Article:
All Your Cars Are Belong to Us...
As you guys all know, so far the Chinese presence on the world car market has been virtually non-existent, mainly because every step they made in this direction was met with extreme criticism by the automotive media and even by their almost-to-be customers. Pretty much every Chinese car that tried to enter the European or American car market has suffered from dreadful levels of quality and disastrous crash test results.
Because of these two reasons, but mainly because of the precarious safety levels, not one car manufacturer from China has so far successfully succeeded in entering one of the two greatest car markets in the world: Europe and North America. I'm not even going to mention all the copy-cat vehicles they have been (and still are!) introducing on an almost monthly basis. Apparently, not every potential customer looked at the show-stopping prices, instead focusing on the horrendous quality and the life-threatening safety of the Chinese cars.
So, what can the Chinese do to penetrate (pun intended, especially considering the context) the aforementioned two car markets, in the shortest time possible? You have four possible answers:
(a) Suddenly develop a quality control system for the very first time in order to make their cars better.
(b) Transform their four wheeled products from mobile death traps to adequately safe automobiles by studying the way crumple zones and safety cells work.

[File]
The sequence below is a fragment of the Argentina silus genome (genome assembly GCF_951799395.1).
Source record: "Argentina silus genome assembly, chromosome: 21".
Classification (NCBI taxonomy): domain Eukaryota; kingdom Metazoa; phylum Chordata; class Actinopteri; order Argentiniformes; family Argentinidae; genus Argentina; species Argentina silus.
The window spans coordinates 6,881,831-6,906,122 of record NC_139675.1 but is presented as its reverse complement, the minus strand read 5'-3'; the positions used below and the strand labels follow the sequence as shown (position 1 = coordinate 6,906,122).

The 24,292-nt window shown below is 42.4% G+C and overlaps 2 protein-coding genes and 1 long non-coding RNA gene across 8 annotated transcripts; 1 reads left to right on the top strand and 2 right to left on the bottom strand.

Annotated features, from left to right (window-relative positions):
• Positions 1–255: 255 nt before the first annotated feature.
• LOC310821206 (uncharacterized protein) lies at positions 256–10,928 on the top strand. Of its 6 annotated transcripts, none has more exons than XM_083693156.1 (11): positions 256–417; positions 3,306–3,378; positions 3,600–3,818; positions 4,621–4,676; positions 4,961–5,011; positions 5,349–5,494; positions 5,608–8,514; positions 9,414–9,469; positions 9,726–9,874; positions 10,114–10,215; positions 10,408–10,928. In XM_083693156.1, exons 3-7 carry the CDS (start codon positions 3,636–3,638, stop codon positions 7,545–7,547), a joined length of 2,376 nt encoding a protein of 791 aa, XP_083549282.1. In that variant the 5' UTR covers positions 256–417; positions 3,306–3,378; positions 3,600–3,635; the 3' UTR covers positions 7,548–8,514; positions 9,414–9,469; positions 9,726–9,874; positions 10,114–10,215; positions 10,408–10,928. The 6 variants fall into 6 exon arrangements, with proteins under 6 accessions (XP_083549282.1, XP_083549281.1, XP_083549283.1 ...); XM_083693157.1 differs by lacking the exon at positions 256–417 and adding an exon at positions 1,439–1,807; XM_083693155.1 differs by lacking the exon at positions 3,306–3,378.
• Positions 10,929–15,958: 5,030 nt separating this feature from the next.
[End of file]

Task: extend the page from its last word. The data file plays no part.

(c) Hire some Italian dudes to pen their cars without stealing too much from other models and thus create their own design language.
(d) Buy a few cash-strapped manufacturers which are already established as a brand on the markets they're trying to enter.
If you chose (d), as I did, you might have won the prize! Last week, the "all-'merican" brand Hummer was sold to a company called Sichuan Tengzhong. You guessed it, from China. what these guys are going to do to with Hummer is anyone's guess so far. Most of the rumors are telling me that Hummer will eventually survive, even if the era of gas-guzzling V8 might end to make room for the Watts era, with batteries made in... you guessed it again!... China.
Another report surfaced today saying that Geely, a company mostly known for blatantly-copying a bunch of European and Japanese models, has struck a deal in buying the international synonym for automotive safety, none other than Volvo Cars. If indeed true, this would only mean a double for Geely:
- a better access to the European market;
- access to Volvo's safety knowledge.
Is this good or bad? Well, contrary to what you might think, I'm actually welcoming these moves and I hope the Chinese will befriend other established car makers also. Why, you ask? Well, this seems to be just about the only way in which Chinese cars can actually become better and stop copying the rest.